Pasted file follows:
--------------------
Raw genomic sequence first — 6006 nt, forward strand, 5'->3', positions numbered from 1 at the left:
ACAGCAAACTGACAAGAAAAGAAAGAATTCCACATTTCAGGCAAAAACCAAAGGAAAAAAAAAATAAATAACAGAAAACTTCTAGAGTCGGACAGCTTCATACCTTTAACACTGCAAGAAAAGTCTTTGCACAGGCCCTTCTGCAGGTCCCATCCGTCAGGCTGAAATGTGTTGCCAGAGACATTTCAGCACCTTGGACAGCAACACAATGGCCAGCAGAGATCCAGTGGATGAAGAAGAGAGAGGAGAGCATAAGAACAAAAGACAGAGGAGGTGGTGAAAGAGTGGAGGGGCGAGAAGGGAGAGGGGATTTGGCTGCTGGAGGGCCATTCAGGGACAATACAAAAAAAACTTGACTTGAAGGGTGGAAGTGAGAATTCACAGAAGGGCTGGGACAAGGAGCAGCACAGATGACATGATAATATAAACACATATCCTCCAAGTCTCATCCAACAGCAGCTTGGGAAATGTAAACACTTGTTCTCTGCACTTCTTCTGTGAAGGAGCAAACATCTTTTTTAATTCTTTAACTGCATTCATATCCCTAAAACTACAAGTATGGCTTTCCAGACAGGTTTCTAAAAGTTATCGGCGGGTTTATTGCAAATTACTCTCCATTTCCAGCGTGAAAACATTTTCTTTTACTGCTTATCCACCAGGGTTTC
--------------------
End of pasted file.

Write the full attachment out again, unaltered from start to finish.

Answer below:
Raw genomic sequence first — 6006 nt, forward strand, 5'->3', positions numbered from 1 at the left:
ACAGCAAACTGACAAGAAAAGAAAGAATTCCACATTTCAGGCAAAAACCAAAGGAAAAAAAAAATAAATAACAGAAAACTTCTAGAGTCGGACAGCTTCATACCTTTAACACTGCAAGAAAAGTCTTTGCACAGGCCCTTCTGCAGGTCCCATCCGTCAGGCTGAAATGTGTTGCCAGAGACATTTCAGCACCTTGGACAGCAACACAATGGCCAGCAGAGATCCAGTGGATGAAGAAGAGAGAGGAGAGCATAAGAACAAAAGACAGAGGAGGTGGTGAAAGAGTGGAGGGGCGAGAAGGGAGAGGGGATTTGGCTGCTGGAGGGCCATTCAGGGACAATACAAAAAAAACTTGACTTGAAGGGTGGAAGTGAGAATTCACAGAAGGGCTGGGACAAGGAGCAGCACAGATGACATGATAATATAAACACATATCCTCCAAGTCTCATCCAACAGCAGCTTGGGAAATGTAAACACTTGTTCTCTGCACTTCTTCTGTGAAGGAGCAAACATCTTTTTTAATTCTTTAACTGCATTCATATCCCTAAAACTACAAGTATGGCTTTCCAGACAGGTTTCTAAAAGTTATCGGCGGGTTTATTGCAAATTACTCTCCATTTCCAGCGTGAAAACATTTTCTTTTACTGCTTATCCACCAGGGTTTC